We use cookies to provide you with a better experience. If you continue to use this site, we'll assume you're happy with this. Alternatively, click here to find out how to manage these cookies

hide cookie message
80,259 News Articles

LinkedIn claims vulnerable passwords have been disabled

No member accounts have been breached as a result of the cyber attack

Business social network LinkedIn issued more information and advice to its users over the weekend, in the wake of a massive cyber attack in which 6.5 million passwords were stolen.

The company said it is working closely with the FBI to pursue the perpetrators, and wants to be as transparent as possible while preserving the security of its members.

LinkedIn director Vicente Silveira wrote in a blog post that the compromised passwords were not published with corresponding email logins, meaning that it is unlikely they could be used to hack into accounts.

While the vast majority of the passwords were encrypted, a subset was decoded, admitted Silveira. However, all member passwords deemed to be at risk have been disabled, and there have been no reports of member accounts being breached as a result of the stolen passwords.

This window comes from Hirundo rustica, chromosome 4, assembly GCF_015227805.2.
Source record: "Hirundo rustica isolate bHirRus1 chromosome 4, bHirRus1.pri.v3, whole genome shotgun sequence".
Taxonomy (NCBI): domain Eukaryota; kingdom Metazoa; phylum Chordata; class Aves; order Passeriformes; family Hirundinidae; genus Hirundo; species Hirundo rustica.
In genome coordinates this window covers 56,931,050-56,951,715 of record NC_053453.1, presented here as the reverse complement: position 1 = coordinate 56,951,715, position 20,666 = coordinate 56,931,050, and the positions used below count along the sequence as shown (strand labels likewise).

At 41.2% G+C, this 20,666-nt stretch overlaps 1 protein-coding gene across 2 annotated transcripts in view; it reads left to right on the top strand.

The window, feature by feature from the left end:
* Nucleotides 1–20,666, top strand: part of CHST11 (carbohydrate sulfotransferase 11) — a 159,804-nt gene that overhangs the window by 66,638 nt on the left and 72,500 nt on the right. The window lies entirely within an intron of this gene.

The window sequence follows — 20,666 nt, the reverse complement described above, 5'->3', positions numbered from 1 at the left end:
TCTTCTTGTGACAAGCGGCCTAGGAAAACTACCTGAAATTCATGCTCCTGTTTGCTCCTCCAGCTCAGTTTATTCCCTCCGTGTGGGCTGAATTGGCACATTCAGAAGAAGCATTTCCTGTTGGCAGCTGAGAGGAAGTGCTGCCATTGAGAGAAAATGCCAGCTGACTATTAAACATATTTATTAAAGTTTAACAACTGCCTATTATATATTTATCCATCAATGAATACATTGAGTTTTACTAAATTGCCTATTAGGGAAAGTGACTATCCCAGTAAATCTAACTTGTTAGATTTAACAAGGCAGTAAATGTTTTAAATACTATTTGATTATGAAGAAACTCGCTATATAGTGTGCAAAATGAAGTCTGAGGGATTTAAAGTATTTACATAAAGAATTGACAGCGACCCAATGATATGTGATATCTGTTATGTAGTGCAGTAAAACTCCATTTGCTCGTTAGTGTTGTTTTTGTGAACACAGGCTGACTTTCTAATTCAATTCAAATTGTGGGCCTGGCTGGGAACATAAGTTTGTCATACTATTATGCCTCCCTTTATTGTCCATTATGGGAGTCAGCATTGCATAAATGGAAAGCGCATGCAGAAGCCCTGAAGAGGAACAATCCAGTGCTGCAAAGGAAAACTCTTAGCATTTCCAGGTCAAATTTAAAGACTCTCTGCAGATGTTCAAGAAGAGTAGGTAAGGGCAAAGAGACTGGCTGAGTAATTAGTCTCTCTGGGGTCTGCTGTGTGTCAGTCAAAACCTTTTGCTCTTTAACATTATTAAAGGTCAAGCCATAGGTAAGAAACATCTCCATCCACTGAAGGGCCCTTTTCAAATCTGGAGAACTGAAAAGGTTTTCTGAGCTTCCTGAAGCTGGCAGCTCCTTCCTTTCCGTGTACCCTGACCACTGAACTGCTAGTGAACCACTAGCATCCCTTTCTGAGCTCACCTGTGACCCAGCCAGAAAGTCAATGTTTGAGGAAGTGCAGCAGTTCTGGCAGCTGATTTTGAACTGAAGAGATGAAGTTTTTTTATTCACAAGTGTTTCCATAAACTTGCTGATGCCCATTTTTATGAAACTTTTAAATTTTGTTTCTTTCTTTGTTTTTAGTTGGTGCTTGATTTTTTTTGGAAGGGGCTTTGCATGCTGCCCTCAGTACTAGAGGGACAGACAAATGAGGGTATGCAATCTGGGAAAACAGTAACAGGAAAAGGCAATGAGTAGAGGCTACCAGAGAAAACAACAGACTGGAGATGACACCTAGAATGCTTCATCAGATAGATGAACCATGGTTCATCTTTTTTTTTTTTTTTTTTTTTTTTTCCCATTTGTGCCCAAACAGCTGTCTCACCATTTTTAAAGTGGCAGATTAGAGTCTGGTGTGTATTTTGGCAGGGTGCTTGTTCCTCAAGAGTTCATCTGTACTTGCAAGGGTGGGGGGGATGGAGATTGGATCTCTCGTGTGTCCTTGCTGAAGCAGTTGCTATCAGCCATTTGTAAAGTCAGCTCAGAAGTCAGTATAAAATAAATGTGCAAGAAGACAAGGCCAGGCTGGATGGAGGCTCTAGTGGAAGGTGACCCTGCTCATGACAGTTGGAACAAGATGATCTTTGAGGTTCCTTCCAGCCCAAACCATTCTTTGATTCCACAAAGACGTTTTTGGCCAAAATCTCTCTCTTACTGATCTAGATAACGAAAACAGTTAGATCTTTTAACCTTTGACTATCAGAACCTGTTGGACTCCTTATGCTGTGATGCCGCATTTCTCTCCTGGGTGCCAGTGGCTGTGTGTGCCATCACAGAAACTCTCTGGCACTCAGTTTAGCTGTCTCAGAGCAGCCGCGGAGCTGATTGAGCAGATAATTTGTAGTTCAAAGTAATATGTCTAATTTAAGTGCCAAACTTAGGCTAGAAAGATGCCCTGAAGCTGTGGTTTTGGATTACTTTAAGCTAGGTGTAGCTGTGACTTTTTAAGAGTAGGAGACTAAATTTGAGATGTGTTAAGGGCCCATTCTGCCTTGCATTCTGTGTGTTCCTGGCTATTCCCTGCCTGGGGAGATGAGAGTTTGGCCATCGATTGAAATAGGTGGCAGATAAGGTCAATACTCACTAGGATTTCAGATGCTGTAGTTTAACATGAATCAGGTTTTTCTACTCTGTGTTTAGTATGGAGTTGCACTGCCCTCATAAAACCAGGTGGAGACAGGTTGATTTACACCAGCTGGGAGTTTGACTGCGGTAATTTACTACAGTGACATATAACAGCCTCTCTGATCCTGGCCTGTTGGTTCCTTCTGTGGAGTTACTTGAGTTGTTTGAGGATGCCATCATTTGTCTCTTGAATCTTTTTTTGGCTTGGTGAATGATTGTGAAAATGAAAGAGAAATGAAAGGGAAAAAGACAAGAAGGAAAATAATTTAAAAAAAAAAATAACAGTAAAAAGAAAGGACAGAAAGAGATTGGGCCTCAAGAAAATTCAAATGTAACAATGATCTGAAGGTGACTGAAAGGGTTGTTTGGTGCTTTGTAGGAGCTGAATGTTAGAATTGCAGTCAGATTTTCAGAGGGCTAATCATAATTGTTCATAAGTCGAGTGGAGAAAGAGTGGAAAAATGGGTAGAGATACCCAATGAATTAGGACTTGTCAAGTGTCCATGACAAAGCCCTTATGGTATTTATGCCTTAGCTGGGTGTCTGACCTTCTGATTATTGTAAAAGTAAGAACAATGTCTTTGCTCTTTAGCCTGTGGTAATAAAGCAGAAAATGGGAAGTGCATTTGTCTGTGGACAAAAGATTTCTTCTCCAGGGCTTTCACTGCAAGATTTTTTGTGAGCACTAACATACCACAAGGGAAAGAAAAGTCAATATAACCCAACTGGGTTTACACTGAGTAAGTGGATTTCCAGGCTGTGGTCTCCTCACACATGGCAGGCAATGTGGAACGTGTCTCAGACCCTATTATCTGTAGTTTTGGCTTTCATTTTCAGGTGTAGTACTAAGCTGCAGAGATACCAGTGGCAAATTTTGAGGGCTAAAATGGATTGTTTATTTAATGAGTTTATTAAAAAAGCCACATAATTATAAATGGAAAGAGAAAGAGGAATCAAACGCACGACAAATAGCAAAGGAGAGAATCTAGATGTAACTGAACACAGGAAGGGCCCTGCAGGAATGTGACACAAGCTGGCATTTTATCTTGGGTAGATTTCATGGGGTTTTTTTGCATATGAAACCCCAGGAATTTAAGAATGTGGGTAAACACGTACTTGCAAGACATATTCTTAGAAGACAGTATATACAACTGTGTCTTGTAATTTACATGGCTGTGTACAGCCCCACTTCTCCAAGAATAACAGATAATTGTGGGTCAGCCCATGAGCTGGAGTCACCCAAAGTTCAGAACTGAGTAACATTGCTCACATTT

"By the end of Thursday, all passwords on the published list that we believed created risk for our members, based on our investigation, had been disabled," said Silveira. "This is true, regardless of whether or not the passwords were decoded."

He added that the company's in-house security team recently completed the transition from a password database system that simply hashes passwords to a system that both hashes and salts passwords, providing an extra level of protection.

"We continue to execute on our security roadmap, and we'll be releasing additional enhancements to better protect our members," said Siveira.

Following the LinkedIn hack last Wednesday, both the online dating site eHarmony and London radio station Last FM suffered similar password leaks. Graham Cluley, security expert at Sophos, told the BBC that the sites could have shared the same vulnerability.

"Can it be coincidence? It seems unlikely to me. There's a mystery in the middle of the LinkedIn breach about how they got the data. You have to worry there's a common vulnerability," he said.

Both companies are advising users to change their passwords.

IDG UK Sites

12 cheapest smartphones of 2015: The lowest-cost smartphones you can buy in the UK. Best budget...

IDG UK Sites

Samsung: King of the Androids (or MWC, at least)

IDG UK Sites

Get free stock photos with Vince Vaughn in them

IDG UK Sites

Apple Maps vs Google Maps comparison review – has Apple done enough to beat its biggest rival?